SOME WEEKS AGO The Washington Post reported that attacks in Pakistan by CIA drones killed at least 581 militants in 2010, but only two of those militants appeared on a U.S. list of most-wanted terrorists.
The CIA carried out a record 118 drone strikes last year, costing more than $1 million each. Because of the large cost and the low rate of “high-value target” hits, many in Washington are raising questions over the CIA’s drone campaign. But even as the value of these CIA fighters is argued at the highest levels of government, a fleet of different types of drones may soon begin roaming areas in New York and other states.
Come late summer, the sight of an unmanned aerial vehicle resembling a bird may be more common for campers hiking the High Peaks of New York’s Adirondack Mountains than spotting a black bear. A federal initiative to increase the number of drone training and testing sites across the country to 10, from four, is nearing approval. Local legislators are pushing for this initiative as they see the financial benefits of the program to local areas.
Most U.S. drones today are deployed by the military and the CIA, and operate in Iraq and Afghanistan. Some are also said to fly missions in Yemen, Somalia, and regions around the Horn of Africa. Because laws prohibit the military and CIA from flying drones within the United States, National Guard units and civilian contractors would fly the UAV testing missions. The drones that would fly in places like New York would not carry weapons, but be equipped with day and night cameras focusing on random vehicles and locations for training purposes.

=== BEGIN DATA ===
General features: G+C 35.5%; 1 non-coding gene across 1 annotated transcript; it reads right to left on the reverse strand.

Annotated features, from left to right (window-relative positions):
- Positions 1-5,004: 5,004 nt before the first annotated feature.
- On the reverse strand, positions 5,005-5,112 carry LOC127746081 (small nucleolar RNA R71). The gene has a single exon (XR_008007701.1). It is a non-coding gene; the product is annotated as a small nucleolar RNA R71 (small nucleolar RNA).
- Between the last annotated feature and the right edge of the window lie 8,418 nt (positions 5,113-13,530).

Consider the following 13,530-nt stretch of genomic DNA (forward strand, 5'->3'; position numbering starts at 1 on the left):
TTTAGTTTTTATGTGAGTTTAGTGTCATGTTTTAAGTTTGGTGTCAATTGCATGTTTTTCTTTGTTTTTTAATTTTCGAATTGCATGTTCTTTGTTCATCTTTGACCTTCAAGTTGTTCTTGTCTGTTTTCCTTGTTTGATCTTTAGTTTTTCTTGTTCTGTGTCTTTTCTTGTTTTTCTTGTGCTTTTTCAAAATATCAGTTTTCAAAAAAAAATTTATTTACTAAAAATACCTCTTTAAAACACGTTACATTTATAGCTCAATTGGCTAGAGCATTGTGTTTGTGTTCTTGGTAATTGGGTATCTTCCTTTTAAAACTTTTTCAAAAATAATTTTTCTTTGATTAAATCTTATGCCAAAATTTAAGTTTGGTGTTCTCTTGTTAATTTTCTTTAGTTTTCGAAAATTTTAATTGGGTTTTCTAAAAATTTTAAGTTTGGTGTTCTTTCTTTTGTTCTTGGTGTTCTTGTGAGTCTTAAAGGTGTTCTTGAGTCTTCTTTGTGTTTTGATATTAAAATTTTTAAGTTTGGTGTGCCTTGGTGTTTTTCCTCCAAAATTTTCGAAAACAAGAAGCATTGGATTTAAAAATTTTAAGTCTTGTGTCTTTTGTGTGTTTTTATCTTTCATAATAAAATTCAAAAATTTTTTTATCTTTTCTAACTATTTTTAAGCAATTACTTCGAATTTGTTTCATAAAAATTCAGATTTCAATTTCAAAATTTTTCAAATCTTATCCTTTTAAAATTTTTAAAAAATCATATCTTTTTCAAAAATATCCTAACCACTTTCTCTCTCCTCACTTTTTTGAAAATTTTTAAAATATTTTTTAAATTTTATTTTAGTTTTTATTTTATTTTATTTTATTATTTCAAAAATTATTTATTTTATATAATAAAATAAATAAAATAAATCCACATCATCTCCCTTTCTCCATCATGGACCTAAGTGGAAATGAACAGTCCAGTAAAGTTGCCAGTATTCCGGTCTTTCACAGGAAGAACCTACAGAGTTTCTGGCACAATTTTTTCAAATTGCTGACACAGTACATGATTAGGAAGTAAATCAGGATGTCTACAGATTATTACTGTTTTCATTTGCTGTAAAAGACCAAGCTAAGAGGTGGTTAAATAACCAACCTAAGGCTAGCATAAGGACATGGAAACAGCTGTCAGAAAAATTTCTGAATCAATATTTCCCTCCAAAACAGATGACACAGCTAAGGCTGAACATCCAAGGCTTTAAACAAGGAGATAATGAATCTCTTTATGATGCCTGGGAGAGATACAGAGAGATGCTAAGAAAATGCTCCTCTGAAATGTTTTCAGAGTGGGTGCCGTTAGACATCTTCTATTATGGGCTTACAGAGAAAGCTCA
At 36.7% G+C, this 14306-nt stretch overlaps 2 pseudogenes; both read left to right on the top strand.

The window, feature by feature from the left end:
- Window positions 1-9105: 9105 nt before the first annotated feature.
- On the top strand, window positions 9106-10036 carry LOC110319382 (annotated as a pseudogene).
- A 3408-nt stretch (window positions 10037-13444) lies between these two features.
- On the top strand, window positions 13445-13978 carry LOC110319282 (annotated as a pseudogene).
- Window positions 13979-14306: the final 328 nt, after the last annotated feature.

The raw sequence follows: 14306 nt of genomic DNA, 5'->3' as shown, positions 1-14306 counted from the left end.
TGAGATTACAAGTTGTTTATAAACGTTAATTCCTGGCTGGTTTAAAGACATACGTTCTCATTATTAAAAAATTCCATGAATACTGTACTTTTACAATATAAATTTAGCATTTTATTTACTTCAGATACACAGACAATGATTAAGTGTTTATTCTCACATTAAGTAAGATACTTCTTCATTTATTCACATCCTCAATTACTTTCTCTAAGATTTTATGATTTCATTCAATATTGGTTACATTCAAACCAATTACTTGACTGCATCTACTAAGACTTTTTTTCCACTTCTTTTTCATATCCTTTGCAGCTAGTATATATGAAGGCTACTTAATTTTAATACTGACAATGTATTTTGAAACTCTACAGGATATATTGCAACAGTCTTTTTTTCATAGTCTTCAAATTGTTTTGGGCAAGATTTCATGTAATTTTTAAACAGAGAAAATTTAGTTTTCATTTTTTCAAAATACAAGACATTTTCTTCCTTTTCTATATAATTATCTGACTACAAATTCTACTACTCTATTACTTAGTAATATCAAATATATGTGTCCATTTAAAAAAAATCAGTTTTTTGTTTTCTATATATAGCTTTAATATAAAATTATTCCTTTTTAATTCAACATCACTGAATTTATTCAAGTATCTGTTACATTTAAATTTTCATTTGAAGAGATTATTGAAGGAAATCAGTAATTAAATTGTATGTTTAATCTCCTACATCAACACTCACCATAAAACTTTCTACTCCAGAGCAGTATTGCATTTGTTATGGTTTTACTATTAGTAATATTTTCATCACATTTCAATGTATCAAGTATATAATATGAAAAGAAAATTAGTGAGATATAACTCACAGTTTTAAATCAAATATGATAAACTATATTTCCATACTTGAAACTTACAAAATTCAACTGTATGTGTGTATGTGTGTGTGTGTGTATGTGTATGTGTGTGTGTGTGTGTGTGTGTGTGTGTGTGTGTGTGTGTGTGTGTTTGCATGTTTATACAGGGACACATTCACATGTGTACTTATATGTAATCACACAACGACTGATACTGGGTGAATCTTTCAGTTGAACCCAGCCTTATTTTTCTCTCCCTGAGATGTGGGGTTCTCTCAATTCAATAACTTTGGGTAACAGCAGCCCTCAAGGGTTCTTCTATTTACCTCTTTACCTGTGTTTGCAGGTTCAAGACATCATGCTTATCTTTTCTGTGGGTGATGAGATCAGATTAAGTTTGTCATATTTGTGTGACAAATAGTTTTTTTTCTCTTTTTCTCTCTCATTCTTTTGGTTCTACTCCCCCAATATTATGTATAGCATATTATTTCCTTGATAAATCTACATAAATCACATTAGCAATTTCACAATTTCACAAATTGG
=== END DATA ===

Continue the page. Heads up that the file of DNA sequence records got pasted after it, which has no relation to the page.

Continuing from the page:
The New York Air National Guard is expecting to launch drone surveillance flights to train drone crews from command centers at Fort Drum and the Hancock Field Air National Guard Base in Syracuse.
As technology for autonomous unmanned aerial vehicles grows, so does the number of potential applications. In our revealing cover story this month, mechanical engineering researchers from the University of California at Berkeley tell us that it is now possible to build autonomous UAVs that can fly without human guidance for less than $500, using open-source hardware and software.
Technical advances and lower cost open up opportunities for using teams of drones flying together for purposes beyond the military, such as fighting forest fires. But research challenges remain, especially in the area of human-robot interaction, which is where much of the research is now focusing.
The good news is that federal education and stimulus money is now being used to create nonmilitary drone education programs. The aviation department at the University of North Dakota, for example, and the operator of the test and training site at Grand Forks AFB, now offers the first Bachelor of Science program in unmanned aircraft systems operations.
As control systems get better, faster, cheaper, and smarter, the authors of the article say, “We may then be able to see flocks of UAVs fulfill their greatest potential as a means to extend human capability and meet human needs.”